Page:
In grades K through 7 each student’s reading level is assessed three times each school year using the F&P Text Level Gradient developed by Irene Fountas and Gay Su Pinnell. The Gradient assigns a level from A–Z to students based on their demonstrated decoding, fluency and comprehension skills. our fiction library books are all marked according to their F&P level. K–7 students are coached in sustained silent reading (SSR) daily. All students learn to select “just right,” “independent” reading material that is appropriately challenging.
Based on the interests and needs of their students, teachers in each Lower School classroom decide which specific TCRWP writing and reading units of study — persuasive writing, historical fiction, or information writing, for example they will explore and emphasize. Teachers often align student writing projects with subject matter covered in social studies and science. Past projects have included a schoolwide newspaper, poetry anthologies, and multimodal advertising (i.e., posters, videos, and other media).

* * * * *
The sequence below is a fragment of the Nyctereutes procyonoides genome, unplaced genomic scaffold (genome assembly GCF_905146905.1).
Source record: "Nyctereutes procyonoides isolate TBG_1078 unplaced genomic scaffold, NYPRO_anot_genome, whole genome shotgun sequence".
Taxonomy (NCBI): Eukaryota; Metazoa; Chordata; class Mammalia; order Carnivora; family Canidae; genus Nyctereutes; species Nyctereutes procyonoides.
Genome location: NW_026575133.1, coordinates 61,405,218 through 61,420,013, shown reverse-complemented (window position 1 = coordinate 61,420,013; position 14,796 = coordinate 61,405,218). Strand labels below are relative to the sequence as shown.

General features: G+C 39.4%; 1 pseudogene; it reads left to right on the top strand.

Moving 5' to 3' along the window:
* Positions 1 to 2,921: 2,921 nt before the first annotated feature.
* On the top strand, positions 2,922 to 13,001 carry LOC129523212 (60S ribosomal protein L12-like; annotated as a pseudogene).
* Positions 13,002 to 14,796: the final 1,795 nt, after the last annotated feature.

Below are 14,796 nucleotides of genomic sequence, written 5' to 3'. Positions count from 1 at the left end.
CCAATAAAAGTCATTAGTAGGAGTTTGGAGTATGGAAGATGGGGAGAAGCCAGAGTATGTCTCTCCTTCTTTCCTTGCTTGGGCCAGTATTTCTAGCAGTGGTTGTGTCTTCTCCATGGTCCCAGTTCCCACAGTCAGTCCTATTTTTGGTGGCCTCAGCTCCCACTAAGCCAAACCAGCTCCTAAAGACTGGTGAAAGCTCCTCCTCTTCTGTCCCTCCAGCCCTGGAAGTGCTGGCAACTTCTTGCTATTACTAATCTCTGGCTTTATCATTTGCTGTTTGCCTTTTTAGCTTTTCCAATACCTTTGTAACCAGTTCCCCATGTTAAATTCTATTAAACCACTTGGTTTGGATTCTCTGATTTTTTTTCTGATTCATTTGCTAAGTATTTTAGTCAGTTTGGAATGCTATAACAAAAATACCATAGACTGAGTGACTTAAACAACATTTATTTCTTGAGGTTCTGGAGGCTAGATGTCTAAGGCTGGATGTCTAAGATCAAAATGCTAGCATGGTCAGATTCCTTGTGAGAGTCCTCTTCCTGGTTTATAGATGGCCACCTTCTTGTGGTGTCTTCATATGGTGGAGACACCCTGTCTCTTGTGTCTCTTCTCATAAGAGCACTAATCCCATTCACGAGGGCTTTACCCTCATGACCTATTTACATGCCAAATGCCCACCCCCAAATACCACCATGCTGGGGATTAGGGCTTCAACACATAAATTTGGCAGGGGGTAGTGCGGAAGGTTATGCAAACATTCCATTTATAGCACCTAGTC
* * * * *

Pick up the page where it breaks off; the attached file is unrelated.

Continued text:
Students in the Upper School take ELA three times weekly. They will start this year by asking themselves: How do we harness the power of our voices?
For students in K through 7th grade, The Lang School teaches foundational math skills using the Singapore Math program Math in Focus8. Singapore Math treats mathematics as the singular, stand-alone subject that it is, rather than as a means to an algorithmic or purely practical end.
The Singapore Math approach focuses on revealing the conceptual underpinnings of mathematics to students in three steps: concrete, pictorial, and abstract. This process follows the same development as all symbolic and conceptual systems, beginning with the observable and transitioning to abstraction. In grades K-7, Students’ math skills are normatively assessed twice yearly using “i-Ready,” a system based on the Quantile Framework for Mathematics.
Students in the Upper School use the Core Connections series from College Preparatory Mathematics (CPM). Depending on their current level of proficiency, a student in the Upper School takes one of the following math classes:
Our most advanced math students receive additional individualized instruction in mastering a wider variety of mathematics (e.g., graph theory, topology, combinatorics, etc.).
Social Studies &
The Lower School (grades K-5) have a social studies curriculum that is strongly integrated with their ELA. They are trained to think critically about claims made about a variety of subjects in order to prepare them for the comparative framework used in the Upper School.